Caption: Barbara Ogg Schofield presenting Skiggle's Christine Singleton with cheque from Barton Grange charity bells.
We’ve spoken before about the impact the pandemic has had on the disabled community, and how many more people have been turning to Skiggle for vital PPE and care supplies that they’ve not been able to get anywhere else. Even as we go further into 2022, and things are suddenly ‘transitioning back toward normality’, there remain thousands of vulnerable households who don’t have access to vital supplies.
The value of unopened, unused items on Skiggle’s marketplace is going up by an average of 5 per cent each month and has almost doubled in the last 12 months. It’s quite astonishing. Some care supplies like gloves, spare vent kit pipes, or 60ml syringes have been in such high demand, that as soon as they are listed, they’re being snapped up as quick as we can facilitate and approve the listings. So, we’re under no illusion that our charity is undoubtedly providing a crucial service for people all over the UK. Traffic is up, users are up, more SOS requests are being sent, and the value of care supplies and equipment being rehomed is at an all-time high.
But herein lies our problem. When do we reach the point where Skiggle as a small charity – run purely by volunteers – becomes a victim of its own success? Due to the unique nature of the technology and back office systems needed to run the SOS emergency alert service, we know that the more people using the service, the more it ultimately costs the charity. We’ve also therefore seen our costs continually rise – almost tenfold – over the last 12 months.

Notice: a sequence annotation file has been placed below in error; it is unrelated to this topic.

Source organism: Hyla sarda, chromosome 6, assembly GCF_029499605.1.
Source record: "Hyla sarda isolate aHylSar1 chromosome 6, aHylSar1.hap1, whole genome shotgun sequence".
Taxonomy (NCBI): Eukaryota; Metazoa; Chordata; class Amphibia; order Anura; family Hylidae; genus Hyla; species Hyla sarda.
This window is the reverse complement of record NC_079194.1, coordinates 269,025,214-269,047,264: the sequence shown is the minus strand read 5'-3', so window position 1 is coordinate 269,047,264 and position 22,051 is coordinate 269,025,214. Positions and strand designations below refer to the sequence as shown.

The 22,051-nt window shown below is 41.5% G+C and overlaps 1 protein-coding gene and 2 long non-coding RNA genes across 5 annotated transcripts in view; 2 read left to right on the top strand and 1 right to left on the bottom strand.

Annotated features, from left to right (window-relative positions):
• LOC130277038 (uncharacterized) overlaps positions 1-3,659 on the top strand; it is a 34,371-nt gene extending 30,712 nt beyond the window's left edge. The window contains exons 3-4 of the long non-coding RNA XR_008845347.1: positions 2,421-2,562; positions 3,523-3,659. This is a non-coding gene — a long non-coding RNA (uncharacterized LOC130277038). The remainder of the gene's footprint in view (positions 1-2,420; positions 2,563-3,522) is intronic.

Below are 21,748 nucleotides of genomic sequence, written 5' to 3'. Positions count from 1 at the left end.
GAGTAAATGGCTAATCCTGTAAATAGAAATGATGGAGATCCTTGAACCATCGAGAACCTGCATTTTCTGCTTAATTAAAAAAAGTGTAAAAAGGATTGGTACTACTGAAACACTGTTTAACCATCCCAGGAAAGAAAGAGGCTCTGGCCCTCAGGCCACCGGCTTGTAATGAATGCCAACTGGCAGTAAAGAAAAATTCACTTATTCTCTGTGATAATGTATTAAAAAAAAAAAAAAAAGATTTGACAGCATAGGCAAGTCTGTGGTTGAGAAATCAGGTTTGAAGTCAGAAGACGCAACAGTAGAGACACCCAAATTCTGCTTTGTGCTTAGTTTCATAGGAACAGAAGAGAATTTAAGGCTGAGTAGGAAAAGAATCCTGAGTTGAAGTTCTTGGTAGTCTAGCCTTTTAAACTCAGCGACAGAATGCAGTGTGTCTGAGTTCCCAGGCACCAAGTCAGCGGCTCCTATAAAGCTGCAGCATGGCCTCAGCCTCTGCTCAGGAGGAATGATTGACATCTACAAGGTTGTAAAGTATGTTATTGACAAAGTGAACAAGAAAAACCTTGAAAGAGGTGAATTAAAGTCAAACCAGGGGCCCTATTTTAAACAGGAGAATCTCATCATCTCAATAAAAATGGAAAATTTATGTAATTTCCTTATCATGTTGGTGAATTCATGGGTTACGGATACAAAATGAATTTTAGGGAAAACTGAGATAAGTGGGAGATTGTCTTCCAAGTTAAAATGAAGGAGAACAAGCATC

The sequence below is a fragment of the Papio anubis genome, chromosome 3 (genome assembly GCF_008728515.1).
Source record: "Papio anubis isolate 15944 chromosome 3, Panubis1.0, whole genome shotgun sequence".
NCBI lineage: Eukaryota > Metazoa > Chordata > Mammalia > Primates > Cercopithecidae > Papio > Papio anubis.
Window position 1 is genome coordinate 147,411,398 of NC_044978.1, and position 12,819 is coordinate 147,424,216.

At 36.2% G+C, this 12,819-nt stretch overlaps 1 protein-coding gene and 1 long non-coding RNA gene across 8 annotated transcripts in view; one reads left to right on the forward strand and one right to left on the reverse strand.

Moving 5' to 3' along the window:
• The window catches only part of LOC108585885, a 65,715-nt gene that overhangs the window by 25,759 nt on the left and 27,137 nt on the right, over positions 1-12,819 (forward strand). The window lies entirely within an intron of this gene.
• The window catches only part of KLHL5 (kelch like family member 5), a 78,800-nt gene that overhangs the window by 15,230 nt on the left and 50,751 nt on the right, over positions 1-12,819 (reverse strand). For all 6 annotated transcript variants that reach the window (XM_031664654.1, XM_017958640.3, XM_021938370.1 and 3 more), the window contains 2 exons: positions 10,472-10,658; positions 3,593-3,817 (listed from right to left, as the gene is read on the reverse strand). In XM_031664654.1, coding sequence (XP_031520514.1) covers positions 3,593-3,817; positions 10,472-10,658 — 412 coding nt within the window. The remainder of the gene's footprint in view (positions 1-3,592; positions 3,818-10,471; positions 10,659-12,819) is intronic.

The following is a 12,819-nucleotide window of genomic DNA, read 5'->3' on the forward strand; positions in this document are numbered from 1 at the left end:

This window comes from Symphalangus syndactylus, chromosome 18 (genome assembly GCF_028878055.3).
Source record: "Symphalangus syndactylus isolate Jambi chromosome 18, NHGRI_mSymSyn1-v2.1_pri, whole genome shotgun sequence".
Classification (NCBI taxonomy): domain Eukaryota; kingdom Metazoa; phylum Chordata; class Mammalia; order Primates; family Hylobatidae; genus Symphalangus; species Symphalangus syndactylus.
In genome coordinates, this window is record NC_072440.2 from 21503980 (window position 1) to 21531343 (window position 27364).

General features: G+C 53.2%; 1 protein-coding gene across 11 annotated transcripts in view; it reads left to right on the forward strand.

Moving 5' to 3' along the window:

Of course, no one likes asking for support or donations, and charities, particularly small charities like Skiggle, constantly face ongoing funding issues. But for us to keep Skiggle as a completely free charity for the disabled community, which has always been our mission, we do have to call on people, groups, and organisations to get behind us.
A recent Charity Christmas bauble partnership with the award-winning Barton Grange Garden Centre raised £2,138 for Skiggle, and it’s this type of support we’re immensely grateful for, but still need more of.
If you know of anyone out there who wants to develop a partnership with a unique disability charity, please do tell them about Skiggle. We’re only skimming the very surface of the UK’s 14.1 million disabled population and there’s so much more we can do with the right support behind us. Give us a call or drop us an email for more information, and your support can help us make sure Skiggle is always there when people need us.